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  6. What lovely memories to have of your Amish grandparents, Brian. I’ve always been fascinated by the Amish people. The way they lived reminds me a little of my paternal grandparents living a fairly Jewish Orthodox life, having come over from Europe in the war. My maternal grandparents were very different. They were hardworking Londoners who ran a café at the central bus station in Shoreditch. My Mum used to help out there sometimes. My Nan was very strict, but my Grandpa was a big softie and used to take me for walks around the local church and let me walk on all the walls holding his hand. I thought the walls were so high until I went back to see the place as an adult. Fond memories. Thanks for sharing.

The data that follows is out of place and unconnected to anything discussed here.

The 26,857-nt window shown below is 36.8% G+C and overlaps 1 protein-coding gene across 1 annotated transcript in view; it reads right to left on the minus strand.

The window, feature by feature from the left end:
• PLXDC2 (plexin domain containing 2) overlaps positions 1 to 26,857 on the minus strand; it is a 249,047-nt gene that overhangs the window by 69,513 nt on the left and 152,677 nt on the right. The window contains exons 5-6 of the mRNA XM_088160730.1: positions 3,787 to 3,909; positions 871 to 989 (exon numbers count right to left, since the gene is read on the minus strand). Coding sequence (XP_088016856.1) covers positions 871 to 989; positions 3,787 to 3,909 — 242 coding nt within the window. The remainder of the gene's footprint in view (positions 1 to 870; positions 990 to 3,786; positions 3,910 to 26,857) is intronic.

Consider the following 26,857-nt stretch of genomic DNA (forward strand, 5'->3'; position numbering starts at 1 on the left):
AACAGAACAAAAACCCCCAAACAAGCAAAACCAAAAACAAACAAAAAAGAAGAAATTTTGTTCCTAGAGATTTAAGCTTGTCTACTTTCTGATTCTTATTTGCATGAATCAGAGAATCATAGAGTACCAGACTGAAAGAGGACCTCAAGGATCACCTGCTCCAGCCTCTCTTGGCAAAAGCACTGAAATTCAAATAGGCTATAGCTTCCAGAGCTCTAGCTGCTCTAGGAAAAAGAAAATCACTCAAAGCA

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    1. Yes, lots of people here have interest in the Amish as well. I grew up in a rural community where there were lots of Amish. I found them to be a lot like the rest of society, meaning there are some good and bad. There are some that are very pious and follow their beliefs and some who do not. They dress simple (black pants, white shirt), have no electricity, do no own cellphones (some have phones in their barns), and get around by horse and buggy. My grandparents were always very kind to me. I used to think my grandfather looked like Abraham Lincoln. He wasn’t tall like Lincoln, but with his beard (no mustache), he looked like a lot like him. My grandmother was always a great baker. They spoke in English and Pennsylvania Dutch. I always respected them because when we were around they spoke in English so that we could understand. Interesting story about your grandparents. I found your story about the wall interesting. I used to think my grandparents farm was huge until we drove past a few years ago and I was amazed how small it really was. How things change once we become adults. Thanks for commenting/reading.